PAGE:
Jo Ann Utley

Publication Date


Advisor(s) - Committee Chair

James Craig, Elizabeth Erffmeyer, Retta Poe

Degree Program

Department of Psychology

Degree Type

Master of Arts


The relationship between athletic participation, sex role orientation and self-esteem has received little attention from researchers and the relationship of these variables among females has not received as much attention as it has among males. It has been theorized that participation in sports, particularly team sports, may effect an increase in self-esteem due to increased positive body image and tend to “masculinize” women and/or attract females who possess or value more masculine traits and behaviors.

To address these issues, a comparison of sex role orientation and level of self-esteem was made with female varsity athletes, recreational athletes and nonathletes at Western Kentucky University. The instruments utilized in the study were the Bem Sex Role Inventory, the Coopersmith Self-Esteem Inventory, and an activity instrument on which the women indicated activities in which they had participated since and including the ninth grade. The activity instrument also asked for certain demographic information. The three groups of women were matched according to age, socioeconomic status and marital status.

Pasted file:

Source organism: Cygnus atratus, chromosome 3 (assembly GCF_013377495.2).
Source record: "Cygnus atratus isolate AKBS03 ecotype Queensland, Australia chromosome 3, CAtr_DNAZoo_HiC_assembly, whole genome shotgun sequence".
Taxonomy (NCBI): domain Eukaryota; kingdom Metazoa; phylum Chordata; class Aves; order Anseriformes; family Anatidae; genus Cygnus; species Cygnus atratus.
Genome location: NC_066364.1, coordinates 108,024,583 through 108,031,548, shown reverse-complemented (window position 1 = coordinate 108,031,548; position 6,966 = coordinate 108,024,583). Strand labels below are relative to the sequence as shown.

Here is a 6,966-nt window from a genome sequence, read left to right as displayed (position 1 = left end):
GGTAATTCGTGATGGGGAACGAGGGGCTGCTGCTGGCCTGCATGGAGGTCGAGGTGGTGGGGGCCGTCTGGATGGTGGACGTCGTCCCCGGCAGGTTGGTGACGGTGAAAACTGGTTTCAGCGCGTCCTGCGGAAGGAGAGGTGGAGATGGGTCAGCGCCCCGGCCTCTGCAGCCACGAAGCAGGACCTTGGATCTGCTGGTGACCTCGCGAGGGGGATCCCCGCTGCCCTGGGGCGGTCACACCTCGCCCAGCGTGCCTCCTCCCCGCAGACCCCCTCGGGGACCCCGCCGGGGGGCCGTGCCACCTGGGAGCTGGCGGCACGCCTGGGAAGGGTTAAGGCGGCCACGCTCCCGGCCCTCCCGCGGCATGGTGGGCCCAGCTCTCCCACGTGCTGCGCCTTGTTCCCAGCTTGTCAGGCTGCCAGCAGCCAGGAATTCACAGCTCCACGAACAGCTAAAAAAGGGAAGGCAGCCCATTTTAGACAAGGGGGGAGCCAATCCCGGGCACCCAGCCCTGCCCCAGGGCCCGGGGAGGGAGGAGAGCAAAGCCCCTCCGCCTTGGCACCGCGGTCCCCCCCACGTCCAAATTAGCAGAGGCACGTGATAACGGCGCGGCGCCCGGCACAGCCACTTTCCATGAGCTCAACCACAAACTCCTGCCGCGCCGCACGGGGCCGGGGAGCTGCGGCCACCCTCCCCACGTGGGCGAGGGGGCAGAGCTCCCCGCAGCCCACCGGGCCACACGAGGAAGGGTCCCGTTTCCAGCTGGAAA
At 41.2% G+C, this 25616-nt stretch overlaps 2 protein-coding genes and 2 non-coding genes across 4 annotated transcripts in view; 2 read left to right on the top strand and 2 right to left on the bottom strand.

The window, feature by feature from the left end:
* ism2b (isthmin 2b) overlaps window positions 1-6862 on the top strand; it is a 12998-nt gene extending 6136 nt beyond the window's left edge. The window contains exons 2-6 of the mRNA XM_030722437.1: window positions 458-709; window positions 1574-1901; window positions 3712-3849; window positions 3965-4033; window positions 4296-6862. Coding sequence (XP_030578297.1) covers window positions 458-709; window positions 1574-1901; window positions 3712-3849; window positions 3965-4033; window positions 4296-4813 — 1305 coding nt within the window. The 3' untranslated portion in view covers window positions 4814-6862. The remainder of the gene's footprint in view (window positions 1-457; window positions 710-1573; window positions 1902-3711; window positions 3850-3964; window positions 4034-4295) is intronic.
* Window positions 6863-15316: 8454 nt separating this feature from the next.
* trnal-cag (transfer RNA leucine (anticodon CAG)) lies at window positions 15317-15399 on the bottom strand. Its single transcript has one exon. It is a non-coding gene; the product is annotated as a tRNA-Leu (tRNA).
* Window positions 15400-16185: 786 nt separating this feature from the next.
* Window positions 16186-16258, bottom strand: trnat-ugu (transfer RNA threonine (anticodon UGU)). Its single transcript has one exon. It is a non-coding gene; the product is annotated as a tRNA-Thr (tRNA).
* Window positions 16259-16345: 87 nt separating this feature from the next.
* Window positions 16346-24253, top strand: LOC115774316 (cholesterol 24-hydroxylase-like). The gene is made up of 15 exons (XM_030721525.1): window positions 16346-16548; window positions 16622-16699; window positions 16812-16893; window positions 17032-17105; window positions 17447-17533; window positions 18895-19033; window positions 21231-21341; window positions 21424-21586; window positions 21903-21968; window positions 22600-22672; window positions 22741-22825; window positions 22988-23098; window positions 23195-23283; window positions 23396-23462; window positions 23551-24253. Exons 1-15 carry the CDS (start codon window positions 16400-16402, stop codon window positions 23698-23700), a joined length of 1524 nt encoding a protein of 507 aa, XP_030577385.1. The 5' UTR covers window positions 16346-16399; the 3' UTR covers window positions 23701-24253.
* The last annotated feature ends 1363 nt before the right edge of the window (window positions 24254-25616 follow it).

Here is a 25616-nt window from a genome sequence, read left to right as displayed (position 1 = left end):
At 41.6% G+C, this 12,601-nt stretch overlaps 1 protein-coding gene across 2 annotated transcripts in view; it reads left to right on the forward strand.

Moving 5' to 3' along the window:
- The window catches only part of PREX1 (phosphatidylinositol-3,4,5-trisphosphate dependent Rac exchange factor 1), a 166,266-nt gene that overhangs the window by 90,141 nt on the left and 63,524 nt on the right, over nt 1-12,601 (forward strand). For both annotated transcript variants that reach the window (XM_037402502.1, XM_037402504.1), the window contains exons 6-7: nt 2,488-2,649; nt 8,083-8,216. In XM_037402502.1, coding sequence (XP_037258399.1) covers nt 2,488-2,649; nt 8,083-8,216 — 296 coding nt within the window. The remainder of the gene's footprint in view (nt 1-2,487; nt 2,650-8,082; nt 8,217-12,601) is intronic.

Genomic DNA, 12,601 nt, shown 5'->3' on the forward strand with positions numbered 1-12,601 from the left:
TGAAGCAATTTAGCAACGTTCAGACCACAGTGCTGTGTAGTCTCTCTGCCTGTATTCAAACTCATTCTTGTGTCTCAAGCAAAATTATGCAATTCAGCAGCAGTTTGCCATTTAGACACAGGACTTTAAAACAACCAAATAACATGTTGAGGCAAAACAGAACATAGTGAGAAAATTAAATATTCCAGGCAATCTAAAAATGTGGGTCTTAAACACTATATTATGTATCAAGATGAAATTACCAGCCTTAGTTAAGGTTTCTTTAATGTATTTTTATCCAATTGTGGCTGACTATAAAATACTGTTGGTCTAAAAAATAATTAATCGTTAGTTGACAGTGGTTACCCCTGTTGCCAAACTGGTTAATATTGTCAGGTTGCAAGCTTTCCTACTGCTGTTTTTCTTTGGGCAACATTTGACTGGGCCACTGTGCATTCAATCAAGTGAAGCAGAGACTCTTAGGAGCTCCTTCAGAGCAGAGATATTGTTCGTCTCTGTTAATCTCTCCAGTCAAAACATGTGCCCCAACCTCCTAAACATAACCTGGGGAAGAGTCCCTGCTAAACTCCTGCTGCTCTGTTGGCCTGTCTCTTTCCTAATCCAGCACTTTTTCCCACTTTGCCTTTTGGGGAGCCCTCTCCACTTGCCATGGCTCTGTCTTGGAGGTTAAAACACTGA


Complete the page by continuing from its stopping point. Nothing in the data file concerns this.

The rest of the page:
Significant differences were found between the three groups on sex role orientation. There was a much larger proportion of varsity athletes classified as androgynous when compared to the recreational athletes and nonathletes. In addition, a larger proportion of nonathletes was classified as feminine, and fewer were classified as masculine when compared to the varsity and recreational athletes. Indicated was a trend for an increasing number of females to be classified as androgynous and masculine as athletic participation increased.

No significant differences were found between the groups with regard to level of self-esteem. Possible explanations for the finding are explored.


Feminist, Gender, and Sexuality Studies | Psychology | Social and Behavioral Sciences | Sports Studies | Women's Studies